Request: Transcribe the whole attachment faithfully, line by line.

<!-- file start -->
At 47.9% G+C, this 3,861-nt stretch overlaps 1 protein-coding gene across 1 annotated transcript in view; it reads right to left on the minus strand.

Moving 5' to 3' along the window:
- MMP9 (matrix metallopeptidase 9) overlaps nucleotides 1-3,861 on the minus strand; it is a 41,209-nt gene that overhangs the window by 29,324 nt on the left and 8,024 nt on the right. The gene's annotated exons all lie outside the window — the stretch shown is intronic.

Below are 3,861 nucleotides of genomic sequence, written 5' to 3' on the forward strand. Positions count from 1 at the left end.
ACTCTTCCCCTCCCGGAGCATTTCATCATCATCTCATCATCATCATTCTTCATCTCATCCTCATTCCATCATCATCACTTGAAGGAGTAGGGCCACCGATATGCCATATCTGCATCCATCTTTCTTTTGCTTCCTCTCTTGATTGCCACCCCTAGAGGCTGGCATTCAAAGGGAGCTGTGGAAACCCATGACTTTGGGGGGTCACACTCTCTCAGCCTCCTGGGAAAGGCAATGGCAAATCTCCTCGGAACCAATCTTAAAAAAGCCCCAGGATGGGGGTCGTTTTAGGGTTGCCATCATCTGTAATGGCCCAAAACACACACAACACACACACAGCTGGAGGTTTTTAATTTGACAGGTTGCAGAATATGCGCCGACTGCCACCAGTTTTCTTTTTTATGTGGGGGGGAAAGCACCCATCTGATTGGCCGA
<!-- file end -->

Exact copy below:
At 47.9% G+C, this 3,861-nt stretch overlaps 1 protein-coding gene across 1 annotated transcript in view; it reads right to left on the minus strand.

Moving 5' to 3' along the window:
- MMP9 (matrix metallopeptidase 9) overlaps nucleotides 1-3,861 on the minus strand; it is a 41,209-nt gene that overhangs the window by 29,324 nt on the left and 8,024 nt on the right. The gene's annotated exons all lie outside the window — the stretch shown is intronic.

Below are 3,861 nucleotides of genomic sequence, written 5' to 3' on the forward strand. Positions count from 1 at the left end.
ACTCTTCCCCTCCCGGAGCATTTCATCATCATCTCATCATCATCATTCTTCATCTCATCCTCATTCCATCATCATCACTTGAAGGAGTAGGGCCACCGATATGCCATATCTGCATCCATCTTTCTTTTGCTTCCTCTCTTGATTGCCACCCCTAGAGGCTGGCATTCAAAGGGAGCTGTGGAAACCCATGACTTTGGGGGGTCACACTCTCTCAGCCTCCTGGGAAAGGCAATGGCAAATCTCCTCGGAACCAATCTTAAAAAAGCCCCAGGATGGGGGTCGTTTTAGGGTTGCCATCATCTGTAATGGCCCAAAACACACACAACACACACACAGCTGGAGGTTTTTAATTTGACAGGTTGCAGAATATGCGCCGACTGCCACCAGTTTTCTTTTTTATGTGGGGGGGAAAGCACCCATCTGATTGGCCGA